One of the finest textile collections in the UK goes on display at Gawthorpe Hall
- Credit: Joanne Withers
A stitch in time can help heal minds, as an exhibition opening this month in Burnley proves. Paul Mackenzie reports
In recent years ‘Wellbeing’ has become a trendy watchword for everything to do with our mental and physical health. Open any newspaper or magazine (yes, even this one) and it won’t be long before you’re reading about happiness, de-stressing and ways to boost your wellness.
In the last few months, grand claims have been made for the improvements that walking, laughing and even colouring-in can make to your state-of-mind. But while this may seem like a recent fad, it’s nothing new – a century ago, a young woman from Burnley was extolling the virtue of craft as a way of enhancing wellbeing.
Rachel Kay-Shuttleworth was just nine years old when she started to amass what is now one of the finest collections of textiles in the country. By the time of her death in 1967, the collection included more than 30,000 items and it is now on display at her ancestral home, Gawthorpe Hall.
Jenny Waterson is the curator with the Gawthorpe Textile Collection and she said: ‘It was her personal vision and she was a real expert maker herself so she knew what she was collecting. She was very concerned that people should not be distanced from making and the benefits it can bring; the wellbeing and happiness that come from making.
‘Wellbeing is a common phrase these days but no-one was thinking like that a century ago and Miss Rachel was very early in thinking that way.
‘The collection was started when she was young but most of the pieces were collected in her later years. It is a very impressive collection, with textiles spanning five centuries, from the 16th century to the present day and from around the world and there have been some additions to the collection since her death.’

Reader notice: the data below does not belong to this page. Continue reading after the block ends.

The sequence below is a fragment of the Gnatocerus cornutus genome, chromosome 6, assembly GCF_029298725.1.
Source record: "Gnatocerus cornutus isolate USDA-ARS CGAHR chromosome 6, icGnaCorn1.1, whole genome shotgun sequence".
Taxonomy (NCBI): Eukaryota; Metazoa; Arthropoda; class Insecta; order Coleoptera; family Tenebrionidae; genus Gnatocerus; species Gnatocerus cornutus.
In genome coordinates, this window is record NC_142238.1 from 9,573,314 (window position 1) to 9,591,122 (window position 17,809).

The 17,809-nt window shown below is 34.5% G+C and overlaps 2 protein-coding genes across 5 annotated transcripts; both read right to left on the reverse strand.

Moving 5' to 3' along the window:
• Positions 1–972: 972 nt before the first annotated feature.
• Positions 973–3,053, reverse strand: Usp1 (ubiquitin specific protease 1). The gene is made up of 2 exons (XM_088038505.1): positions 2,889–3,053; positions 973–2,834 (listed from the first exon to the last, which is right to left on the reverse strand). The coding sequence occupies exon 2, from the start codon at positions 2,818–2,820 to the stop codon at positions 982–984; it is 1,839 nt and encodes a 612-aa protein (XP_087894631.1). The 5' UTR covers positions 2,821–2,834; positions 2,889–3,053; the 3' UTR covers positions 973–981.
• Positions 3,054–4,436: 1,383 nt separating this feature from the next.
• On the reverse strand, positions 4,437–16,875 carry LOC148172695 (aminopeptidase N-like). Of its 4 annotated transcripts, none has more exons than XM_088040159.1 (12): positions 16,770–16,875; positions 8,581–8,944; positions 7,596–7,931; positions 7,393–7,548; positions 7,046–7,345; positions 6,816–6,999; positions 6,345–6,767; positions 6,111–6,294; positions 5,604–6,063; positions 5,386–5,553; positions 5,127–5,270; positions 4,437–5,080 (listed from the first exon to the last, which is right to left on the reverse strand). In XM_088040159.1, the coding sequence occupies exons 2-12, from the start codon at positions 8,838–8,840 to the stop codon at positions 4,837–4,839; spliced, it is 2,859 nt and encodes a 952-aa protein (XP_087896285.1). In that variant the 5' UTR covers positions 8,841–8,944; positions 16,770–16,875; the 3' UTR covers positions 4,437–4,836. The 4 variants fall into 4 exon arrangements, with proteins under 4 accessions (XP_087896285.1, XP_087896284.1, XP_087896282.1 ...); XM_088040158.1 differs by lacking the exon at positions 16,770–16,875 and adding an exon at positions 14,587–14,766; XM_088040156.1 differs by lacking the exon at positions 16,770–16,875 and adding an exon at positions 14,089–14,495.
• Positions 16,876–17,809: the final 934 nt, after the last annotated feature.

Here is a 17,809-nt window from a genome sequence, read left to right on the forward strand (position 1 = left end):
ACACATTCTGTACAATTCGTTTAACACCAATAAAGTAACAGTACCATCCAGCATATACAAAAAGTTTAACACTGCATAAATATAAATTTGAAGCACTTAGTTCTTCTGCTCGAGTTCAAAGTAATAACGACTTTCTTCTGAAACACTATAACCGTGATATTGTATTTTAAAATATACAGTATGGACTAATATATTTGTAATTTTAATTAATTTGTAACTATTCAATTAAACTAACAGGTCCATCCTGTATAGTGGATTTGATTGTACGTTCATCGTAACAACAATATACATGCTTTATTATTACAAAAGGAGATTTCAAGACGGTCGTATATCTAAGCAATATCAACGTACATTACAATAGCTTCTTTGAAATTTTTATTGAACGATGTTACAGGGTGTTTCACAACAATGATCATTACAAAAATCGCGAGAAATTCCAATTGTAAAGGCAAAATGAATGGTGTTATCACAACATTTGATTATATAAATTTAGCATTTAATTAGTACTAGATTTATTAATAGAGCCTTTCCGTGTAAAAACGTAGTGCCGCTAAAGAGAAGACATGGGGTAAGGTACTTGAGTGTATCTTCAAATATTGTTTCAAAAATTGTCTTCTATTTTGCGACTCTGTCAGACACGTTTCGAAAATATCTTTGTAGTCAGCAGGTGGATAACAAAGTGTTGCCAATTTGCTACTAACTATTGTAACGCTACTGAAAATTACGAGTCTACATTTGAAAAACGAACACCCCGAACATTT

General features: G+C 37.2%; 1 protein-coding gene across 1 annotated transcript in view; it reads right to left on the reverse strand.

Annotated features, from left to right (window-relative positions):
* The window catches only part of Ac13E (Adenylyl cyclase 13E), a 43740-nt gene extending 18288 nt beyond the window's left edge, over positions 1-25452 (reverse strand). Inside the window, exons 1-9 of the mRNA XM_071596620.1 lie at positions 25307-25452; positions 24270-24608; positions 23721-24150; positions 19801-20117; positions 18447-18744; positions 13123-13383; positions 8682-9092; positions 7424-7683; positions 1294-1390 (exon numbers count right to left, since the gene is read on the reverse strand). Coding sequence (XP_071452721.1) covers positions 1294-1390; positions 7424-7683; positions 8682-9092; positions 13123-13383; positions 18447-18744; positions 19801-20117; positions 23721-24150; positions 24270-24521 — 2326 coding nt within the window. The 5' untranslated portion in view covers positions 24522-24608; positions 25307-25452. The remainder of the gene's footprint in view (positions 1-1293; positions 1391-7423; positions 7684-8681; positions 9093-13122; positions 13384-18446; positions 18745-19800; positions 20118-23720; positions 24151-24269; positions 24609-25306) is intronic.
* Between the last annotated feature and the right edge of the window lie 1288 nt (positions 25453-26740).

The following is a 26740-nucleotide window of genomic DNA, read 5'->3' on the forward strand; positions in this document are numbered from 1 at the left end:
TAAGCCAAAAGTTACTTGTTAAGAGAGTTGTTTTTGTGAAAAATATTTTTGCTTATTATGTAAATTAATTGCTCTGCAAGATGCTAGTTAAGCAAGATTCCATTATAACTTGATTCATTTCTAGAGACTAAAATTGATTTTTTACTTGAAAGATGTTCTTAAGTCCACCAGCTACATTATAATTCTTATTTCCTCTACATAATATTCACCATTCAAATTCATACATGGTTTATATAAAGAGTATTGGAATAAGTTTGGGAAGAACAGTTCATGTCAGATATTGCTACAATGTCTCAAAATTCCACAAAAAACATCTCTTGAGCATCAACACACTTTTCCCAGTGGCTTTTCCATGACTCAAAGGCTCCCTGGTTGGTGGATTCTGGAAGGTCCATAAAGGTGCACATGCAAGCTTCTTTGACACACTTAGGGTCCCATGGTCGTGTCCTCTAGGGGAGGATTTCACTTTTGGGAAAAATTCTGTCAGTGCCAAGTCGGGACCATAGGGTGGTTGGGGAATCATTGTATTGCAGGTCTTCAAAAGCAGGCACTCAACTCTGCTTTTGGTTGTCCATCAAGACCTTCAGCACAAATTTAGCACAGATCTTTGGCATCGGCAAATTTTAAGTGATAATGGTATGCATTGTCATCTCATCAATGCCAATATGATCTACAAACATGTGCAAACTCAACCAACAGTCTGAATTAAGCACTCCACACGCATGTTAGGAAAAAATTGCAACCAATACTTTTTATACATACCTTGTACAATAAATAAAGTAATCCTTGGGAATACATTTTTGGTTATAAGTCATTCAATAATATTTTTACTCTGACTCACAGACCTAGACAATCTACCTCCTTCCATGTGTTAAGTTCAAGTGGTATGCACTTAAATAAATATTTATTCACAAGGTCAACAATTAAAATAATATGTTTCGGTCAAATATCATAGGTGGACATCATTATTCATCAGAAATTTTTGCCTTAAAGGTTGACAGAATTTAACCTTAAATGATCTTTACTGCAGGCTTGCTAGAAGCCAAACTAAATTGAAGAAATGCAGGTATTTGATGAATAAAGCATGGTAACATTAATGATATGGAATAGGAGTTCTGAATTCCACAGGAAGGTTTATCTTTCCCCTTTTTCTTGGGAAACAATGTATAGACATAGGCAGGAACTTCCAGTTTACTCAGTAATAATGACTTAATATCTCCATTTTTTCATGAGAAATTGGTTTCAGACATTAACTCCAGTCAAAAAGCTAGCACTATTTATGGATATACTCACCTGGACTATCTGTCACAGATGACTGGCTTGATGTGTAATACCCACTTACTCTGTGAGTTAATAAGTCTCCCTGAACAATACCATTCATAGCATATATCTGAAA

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Miss Rachel as she is known, was a friend of the Baden-Powells and lobbied for the Boy Scouts movement to be extended to girls. She was the first County Commissioner for the Girl Guides in Lancashire and a contributor to the movement on a national level, drawing designs for banners, guide badges and samplers. She was also last year voted into second place in our poll to find the greatest ever Lancastrian.
The textile collection she put together has inspired a new exhibition which will open at Gawthorpe Hall this month. Jenny, a former student of the Royal College of Art who has worked with the collection for five years, added: ‘We like to stage contemporary textile exhibitions alongside the two or three hundred historical items from our collection.
‘The Emotional Repair exhibition by Ruth Singer is her response to the collection and to losing a close family member, her aunt. The exhibition is about coming to terms with loss and the act of making, of how slow, meditative stitching can help calm a troubled mind and channel energies into creative means.’
The Emotional Repair exhibition runs from March 28 to June 24. Gawthorpe Textiles Collection at Gawthorpe Hall, Burnley Road, Padiham, BB12 8UA (sat nav BB12 8SD). 01282 773963, gawthorpetextiles.org.uk, nationaltrust.org.uk/gawthorpe-hall. Open Wednesday-Sunday 12-5pm. Hall entry charges apply.